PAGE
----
We know that life changes and “normal” is lost when the word “cancer” is introduced. Afterall, hearing about cancer and knowing cancer personally are two totally different matters.
Maybe one of the worst parts about knowing cancer is not knowing when things will become normal again.
Danielle O’Banion is a coach. She is also a cancer survivor. She is thankful to be a survivor, very thankful– she realizes this is a team she is very blessed to be a part of.
For Danielle, “normal” is day after day of helping young women be the best they can be. Normal is airports and hotels, rental cars and layovers, a quick stop at Starbucks before spending a day in a gym, looking for the next top recruit. Normal is practice plans and game film. Normal is walking into a gym and competing.
But cancer was a new and unknown opponent—not normal.
Danielle had been dealing with a series of women’s health issues which led her OB-GYN to recommend at least a partial hysterectomy – but it was October – basketball season was starting, and the demands of college basketball would not align with major surgery.
A few restless nights later, perhaps divine providence, Danielle reconsidered. She gave the OB-GYN a 4-day window in which she could be available for surgery, thinking that perhaps, scheduling would preclude her from having the surgery until after the season—unless it was meant to be. If the schedule did not work, surgery would have to wait. Miraculously, the surgeon was available.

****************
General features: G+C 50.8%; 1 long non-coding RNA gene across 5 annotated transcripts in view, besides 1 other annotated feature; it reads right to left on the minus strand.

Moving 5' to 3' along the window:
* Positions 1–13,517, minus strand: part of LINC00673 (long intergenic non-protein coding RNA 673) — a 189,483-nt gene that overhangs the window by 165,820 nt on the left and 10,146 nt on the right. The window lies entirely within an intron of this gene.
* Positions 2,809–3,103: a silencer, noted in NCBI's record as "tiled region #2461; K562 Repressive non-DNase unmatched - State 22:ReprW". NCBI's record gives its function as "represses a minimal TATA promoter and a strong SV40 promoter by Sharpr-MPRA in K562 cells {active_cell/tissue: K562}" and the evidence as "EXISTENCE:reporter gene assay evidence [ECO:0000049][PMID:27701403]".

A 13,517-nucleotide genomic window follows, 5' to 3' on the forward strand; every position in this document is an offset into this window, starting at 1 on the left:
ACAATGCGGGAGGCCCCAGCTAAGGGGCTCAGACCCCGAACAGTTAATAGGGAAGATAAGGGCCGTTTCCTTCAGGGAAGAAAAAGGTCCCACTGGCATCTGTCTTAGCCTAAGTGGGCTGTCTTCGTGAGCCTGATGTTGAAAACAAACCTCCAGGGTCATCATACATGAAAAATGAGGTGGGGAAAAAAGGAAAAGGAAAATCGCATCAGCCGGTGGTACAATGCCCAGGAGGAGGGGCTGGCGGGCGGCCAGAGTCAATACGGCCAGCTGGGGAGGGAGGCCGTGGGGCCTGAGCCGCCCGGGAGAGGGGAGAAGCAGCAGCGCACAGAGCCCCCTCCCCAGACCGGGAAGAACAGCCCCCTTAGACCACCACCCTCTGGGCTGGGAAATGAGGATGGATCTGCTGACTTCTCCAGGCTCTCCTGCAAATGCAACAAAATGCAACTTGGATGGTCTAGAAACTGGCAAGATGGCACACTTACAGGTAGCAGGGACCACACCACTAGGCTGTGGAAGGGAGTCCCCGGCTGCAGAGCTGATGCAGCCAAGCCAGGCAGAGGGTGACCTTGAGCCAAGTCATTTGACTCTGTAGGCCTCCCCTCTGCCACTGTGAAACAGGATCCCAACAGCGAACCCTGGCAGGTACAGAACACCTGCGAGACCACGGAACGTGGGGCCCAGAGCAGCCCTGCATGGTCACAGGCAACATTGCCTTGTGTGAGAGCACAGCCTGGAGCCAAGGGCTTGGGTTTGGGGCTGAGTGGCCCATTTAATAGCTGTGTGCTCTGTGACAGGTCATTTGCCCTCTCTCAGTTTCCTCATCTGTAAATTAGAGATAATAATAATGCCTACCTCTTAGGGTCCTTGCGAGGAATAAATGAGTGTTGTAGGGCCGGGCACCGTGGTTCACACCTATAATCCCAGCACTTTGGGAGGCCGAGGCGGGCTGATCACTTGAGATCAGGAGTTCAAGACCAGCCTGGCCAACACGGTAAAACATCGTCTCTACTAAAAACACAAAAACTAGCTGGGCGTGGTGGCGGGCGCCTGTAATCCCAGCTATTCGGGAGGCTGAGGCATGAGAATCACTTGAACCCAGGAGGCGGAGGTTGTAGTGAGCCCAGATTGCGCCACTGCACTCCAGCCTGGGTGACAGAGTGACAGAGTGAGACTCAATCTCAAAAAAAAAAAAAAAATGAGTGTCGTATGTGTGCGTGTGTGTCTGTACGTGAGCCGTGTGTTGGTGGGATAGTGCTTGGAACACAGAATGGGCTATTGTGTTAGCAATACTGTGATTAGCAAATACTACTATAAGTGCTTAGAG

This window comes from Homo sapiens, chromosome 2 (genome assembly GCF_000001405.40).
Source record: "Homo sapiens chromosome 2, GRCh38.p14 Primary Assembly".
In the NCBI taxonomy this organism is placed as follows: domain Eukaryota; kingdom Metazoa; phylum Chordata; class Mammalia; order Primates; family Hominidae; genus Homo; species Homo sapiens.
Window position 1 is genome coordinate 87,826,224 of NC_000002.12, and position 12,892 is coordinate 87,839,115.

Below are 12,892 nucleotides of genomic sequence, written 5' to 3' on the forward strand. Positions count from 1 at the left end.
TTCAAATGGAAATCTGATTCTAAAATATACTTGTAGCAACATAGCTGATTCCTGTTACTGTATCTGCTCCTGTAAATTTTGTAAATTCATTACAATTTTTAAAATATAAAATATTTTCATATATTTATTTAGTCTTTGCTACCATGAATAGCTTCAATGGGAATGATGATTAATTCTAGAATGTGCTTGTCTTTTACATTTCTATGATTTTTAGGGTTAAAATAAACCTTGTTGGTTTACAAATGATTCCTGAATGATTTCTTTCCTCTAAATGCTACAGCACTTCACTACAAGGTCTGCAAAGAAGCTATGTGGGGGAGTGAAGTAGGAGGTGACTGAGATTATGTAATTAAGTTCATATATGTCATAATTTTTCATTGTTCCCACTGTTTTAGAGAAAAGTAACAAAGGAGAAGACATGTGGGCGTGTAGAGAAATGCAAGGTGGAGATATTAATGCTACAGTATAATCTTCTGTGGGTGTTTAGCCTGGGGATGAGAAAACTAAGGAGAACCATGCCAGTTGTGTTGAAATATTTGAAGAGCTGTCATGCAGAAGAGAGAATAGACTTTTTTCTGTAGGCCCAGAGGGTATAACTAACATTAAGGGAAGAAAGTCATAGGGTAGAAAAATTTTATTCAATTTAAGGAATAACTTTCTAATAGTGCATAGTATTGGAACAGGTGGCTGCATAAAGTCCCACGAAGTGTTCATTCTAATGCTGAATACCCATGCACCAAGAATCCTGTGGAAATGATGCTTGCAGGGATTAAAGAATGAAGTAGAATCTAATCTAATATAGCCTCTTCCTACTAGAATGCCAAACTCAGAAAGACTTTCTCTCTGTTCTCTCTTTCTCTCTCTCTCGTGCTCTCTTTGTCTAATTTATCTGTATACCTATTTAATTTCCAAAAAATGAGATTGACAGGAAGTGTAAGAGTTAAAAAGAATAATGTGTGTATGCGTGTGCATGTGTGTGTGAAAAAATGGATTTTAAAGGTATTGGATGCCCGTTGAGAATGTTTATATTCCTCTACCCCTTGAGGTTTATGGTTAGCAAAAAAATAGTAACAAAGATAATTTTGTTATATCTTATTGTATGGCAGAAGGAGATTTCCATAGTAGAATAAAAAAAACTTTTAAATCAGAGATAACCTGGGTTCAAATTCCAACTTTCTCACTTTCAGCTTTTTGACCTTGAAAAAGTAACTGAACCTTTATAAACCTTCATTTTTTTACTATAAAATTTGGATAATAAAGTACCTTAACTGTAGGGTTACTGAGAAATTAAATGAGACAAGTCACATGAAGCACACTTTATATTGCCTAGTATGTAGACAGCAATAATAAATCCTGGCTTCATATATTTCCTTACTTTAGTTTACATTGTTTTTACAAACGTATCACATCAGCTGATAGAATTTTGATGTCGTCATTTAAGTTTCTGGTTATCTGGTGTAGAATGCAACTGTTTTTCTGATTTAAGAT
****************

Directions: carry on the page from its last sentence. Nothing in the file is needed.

When her labs came back, it was clear things were not normal. Further testing revealed Danielle had stage 2 non-Hodgkin’s lymphoma.
Normal. When would she see normal again? Would normal ever be the same?
As the cancer treatment to save her life and basketball season which was her life intertwined, it became apparent that there would be, at least that season, a new normal.
Back injections on one day, flying to the next game the following day. Six rounds of chemotherapy and conference play. An outpouring of support from a nation of coaches. Well wishers cheering her on at every gym on the schedule. This was the new normal.
Ultimately, normal is a luxury most of us take for granted. The opportunity to readily “get back to normal” is something we don’t realize we should cherish.
Danielle is now cancer free and basketball season is here once again. Her days are likely as close to normal as they have been since she was diagnosed in 2014. As a coach, each win is celebrated. This win must be the biggest. Beating cancer and getting back to normal. It is the win all of us are going for – the ultimate win.
To donate to the Kay Yow Cancer Fund, click here.